Formula One drivers attack powerbrokers over decision-making process

23 Mar 2016 18:23

Formula One drivers have launched a stinging attack on the sport's powerbrokers by calling for an overhaul to the "obsolete" and "ill-structured" decision-making process which they feel is harming grand prix racing.

The open letter, almost unprecedented in its nature, is signed off by Britain's Jenson Button and four-time champion Sebastian Vettel and was published on behalf of the Grand Prix Drivers' Association (GPDA).

A number of drivers, notably world champion Lewis Hamilton, have recently spoken out against the direction Formula One is heading in. And the 463-word letter comes only days after red-faced bosses agreed to ditch the sport's elimination-style qualifying format which made its disastrous debut at the season-opening Australian Grand Prix.

"We feel that some recent rule changes - on both the sporting and technical side, and including some business directions - are disruptive, do not address the bigger issues our sport is facing and in some cases could jeopardise its future success," the letter read.

"The drivers have come to the conclusion that the decision-making process in the sport is obsolete and ill-structured and prevents progress being made.

"Indeed, it can sometimes lead to just the opposite, a gridlock. This reflects negatively on our sport, prevents it being fit for the next generation of fans and compromises further global growth.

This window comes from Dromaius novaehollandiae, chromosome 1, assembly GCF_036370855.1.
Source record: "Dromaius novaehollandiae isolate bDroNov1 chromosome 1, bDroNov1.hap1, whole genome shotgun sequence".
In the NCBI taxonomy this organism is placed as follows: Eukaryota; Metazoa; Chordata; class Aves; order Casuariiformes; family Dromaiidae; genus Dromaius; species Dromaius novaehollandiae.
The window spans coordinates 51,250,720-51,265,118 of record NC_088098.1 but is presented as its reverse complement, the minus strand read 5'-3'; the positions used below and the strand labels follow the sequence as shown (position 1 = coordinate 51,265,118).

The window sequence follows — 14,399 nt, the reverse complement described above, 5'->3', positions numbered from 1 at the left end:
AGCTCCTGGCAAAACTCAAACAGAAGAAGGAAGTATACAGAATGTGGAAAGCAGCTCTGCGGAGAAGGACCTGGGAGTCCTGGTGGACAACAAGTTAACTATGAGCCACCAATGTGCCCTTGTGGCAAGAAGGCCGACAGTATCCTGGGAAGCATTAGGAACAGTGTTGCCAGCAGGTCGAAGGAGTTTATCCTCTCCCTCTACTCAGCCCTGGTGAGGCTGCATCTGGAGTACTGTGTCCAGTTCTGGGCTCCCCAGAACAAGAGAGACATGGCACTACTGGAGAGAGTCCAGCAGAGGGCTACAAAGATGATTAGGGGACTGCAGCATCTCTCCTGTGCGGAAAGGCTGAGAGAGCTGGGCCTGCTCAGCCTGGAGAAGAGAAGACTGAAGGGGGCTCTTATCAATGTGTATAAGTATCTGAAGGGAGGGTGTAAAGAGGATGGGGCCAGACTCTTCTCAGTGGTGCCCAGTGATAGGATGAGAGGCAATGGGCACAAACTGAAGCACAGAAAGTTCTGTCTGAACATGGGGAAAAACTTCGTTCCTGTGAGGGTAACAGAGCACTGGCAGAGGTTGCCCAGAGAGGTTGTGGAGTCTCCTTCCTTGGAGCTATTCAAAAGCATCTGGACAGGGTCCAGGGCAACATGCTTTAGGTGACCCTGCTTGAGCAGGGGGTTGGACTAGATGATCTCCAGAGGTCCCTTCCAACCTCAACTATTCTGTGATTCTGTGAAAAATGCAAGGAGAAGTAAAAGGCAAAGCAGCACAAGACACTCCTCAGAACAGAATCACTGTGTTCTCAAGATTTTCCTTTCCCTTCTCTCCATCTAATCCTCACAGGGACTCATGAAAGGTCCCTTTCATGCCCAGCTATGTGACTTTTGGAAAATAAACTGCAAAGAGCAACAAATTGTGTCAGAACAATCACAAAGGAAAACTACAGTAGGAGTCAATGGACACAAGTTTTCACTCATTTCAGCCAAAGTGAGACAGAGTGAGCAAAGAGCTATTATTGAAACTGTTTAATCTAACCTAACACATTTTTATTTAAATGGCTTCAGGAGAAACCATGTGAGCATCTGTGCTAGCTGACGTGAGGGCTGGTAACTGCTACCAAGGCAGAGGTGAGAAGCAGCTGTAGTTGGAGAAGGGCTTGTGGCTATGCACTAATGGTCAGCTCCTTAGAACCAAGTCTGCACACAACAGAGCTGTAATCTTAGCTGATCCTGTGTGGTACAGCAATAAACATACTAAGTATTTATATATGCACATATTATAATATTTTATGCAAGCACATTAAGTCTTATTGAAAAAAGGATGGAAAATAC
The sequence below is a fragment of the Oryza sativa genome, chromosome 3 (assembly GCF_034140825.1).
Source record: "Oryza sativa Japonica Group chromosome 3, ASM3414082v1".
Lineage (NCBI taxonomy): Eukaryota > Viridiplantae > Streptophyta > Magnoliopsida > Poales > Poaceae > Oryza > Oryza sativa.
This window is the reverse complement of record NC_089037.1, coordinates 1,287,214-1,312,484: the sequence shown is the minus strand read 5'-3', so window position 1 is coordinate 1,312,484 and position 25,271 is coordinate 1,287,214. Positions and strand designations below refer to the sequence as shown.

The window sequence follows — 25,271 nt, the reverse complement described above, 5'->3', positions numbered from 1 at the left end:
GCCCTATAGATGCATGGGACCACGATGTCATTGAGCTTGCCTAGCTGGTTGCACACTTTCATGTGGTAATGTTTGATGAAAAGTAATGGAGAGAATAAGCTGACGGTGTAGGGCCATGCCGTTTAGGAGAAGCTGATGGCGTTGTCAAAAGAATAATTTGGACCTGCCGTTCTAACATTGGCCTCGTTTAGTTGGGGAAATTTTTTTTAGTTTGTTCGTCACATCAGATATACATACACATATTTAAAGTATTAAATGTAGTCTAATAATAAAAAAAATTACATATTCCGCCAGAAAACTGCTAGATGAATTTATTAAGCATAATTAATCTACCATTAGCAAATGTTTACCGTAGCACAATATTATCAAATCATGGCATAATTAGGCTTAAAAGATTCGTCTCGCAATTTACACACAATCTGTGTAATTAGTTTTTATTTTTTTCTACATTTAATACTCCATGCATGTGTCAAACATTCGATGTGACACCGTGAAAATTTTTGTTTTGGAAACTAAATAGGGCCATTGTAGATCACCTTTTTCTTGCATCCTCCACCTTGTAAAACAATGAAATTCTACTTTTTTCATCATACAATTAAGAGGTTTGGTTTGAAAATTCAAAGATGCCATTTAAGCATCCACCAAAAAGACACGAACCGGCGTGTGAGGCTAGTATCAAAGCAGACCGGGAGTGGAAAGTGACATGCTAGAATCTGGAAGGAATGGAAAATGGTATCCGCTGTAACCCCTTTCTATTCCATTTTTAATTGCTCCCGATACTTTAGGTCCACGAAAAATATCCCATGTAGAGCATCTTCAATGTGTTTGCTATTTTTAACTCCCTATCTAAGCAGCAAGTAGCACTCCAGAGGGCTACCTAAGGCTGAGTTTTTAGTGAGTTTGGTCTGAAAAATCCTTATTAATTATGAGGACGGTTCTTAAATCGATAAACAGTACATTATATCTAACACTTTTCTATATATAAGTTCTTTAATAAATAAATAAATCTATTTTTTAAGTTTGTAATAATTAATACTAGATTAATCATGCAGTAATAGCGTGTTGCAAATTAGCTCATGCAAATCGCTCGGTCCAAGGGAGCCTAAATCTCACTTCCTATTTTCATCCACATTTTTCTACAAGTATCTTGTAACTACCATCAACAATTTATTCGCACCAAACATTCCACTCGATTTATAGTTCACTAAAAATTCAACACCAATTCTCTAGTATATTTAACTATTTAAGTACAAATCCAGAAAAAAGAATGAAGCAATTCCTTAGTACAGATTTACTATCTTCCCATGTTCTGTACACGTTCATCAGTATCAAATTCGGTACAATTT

"We would like to request and urge the owners and all stakeholders of Formula One to consider restructuring its own governance.

"The future directions and decisions of F1, be they short or long term, sporting, technical or business orientated should be based on a clear master plan. Such plan should reflect the principles and core values of Formula One."

The GPDA - which represents the majority of drivers on the grid - insist the letter is not a direct attack on the sport.

But it is unlikely to sit well with Formula One's hierarchy, already embarrassed by the failed qualifying format which resulted in millions of fans staring at an empty track. They have subsequently agreed to defer back to last year's format for the next race in Bahrain.

Meanwhile, plans to revolutionise the sport next season have hit the skids with teams struggling to agree on the right direction for the sport.

Hamilton, now in his 10th season, has been among the leading drivers critical of changes to the sport's rulebook. Race director Charlie Whiting, however, took aim at the Briton in Melbourne for failing to attend key driver meetings.

But speaking after the Australian Grand Prix, Hamilton said: "It is interesting that recently Charlie has hit out at me and it is right that he has called some meetings, but I didn't go as at the time I was really just focussed on doing my work with my engineers.

"But also it is very rare that anything in our conversations gets taken notice of so there is no need for me to be there.

"At the top end there are probably way too many people making decisions who don't have an understanding of the car. There needs to be perhaps less people making the decisions and hopefully making the right ones.

"I love this sport, I love racing. Ultimately I don't know all the changes that should be made, but whatever changes have been made it hasn't made the spectacle better, it hasn't made the racing better from a driver's perspective."